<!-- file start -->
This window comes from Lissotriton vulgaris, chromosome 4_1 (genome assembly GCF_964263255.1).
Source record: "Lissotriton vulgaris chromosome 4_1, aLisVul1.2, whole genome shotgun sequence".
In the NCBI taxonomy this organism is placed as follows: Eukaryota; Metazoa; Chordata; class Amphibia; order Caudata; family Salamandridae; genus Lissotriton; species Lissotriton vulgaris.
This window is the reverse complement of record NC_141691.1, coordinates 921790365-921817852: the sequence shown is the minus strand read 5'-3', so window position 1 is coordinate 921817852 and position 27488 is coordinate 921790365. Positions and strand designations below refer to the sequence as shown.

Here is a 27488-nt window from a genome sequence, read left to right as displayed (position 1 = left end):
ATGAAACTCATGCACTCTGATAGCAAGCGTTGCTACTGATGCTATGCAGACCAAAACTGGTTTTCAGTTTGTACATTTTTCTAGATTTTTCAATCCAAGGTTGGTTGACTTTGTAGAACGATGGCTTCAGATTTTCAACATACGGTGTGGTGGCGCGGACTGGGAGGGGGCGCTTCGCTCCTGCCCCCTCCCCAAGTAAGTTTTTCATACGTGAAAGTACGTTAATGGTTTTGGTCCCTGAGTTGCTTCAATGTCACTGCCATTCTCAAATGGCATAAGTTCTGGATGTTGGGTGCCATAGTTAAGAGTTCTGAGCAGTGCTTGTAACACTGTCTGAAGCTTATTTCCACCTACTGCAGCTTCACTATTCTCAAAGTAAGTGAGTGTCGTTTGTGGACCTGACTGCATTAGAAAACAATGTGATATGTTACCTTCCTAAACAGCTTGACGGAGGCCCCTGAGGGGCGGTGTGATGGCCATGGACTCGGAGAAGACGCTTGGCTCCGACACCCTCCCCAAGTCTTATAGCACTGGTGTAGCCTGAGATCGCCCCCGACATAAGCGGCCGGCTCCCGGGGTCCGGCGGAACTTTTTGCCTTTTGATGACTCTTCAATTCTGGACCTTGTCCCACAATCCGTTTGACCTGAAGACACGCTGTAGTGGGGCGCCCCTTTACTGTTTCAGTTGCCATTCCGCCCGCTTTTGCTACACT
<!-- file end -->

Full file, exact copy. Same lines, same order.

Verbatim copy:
This window comes from Lissotriton vulgaris, chromosome 4_1 (genome assembly GCF_964263255.1).
Source record: "Lissotriton vulgaris chromosome 4_1, aLisVul1.2, whole genome shotgun sequence".
In the NCBI taxonomy this organism is placed as follows: Eukaryota; Metazoa; Chordata; class Amphibia; order Caudata; family Salamandridae; genus Lissotriton; species Lissotriton vulgaris.
This window is the reverse complement of record NC_141691.1, coordinates 921790365-921817852: the sequence shown is the minus strand read 5'-3', so window position 1 is coordinate 921817852 and position 27488 is coordinate 921790365. Positions and strand designations below refer to the sequence as shown.

Here is a 27488-nt window from a genome sequence, read left to right as displayed (position 1 = left end):
ATGAAACTCATGCACTCTGATAGCAAGCGTTGCTACTGATGCTATGCAGACCAAAACTGGTTTTCAGTTTGTACATTTTTCTAGATTTTTCAATCCAAGGTTGGTTGACTTTGTAGAACGATGGCTTCAGATTTTCAACATACGGTGTGGTGGCGCGGACTGGGAGGGGGCGCTTCGCTCCTGCCCCCTCCCCAAGTAAGTTTTTCATACGTGAAAGTACGTTAATGGTTTTGGTCCCTGAGTTGCTTCAATGTCACTGCCATTCTCAAATGGCATAAGTTCTGGATGTTGGGTGCCATAGTTAAGAGTTCTGAGCAGTGCTTGTAACACTGTCTGAAGCTTATTTCCACCTACTGCAGCTTCACTATTCTCAAAGTAAGTGAGTGTCGTTTGTGGACCTGACTGCATTAGAAAACAATGTGATATGTTACCTTCCTAAACAGCTTGACGGAGGCCCCTGAGGGGCGGTGTGATGGCCATGGACTCGGAGAAGACGCTTGGCTCCGACACCCTCCCCAAGTCTTATAGCACTGGTGTAGCCTGAGATCGCCCCCGACATAAGCGGCCGGCTCCCGGGGTCCGGCGGAACTTTTTGCCTTTTGATGACTCTTCAATTCTGGACCTTGTCCCACAATCCGTTTGACCTGAAGACACGCTGTAGTGGGGCGCCCCTTTACTGTTTCAGTTGCCATTCCGCCCGCTTTTGCTACACT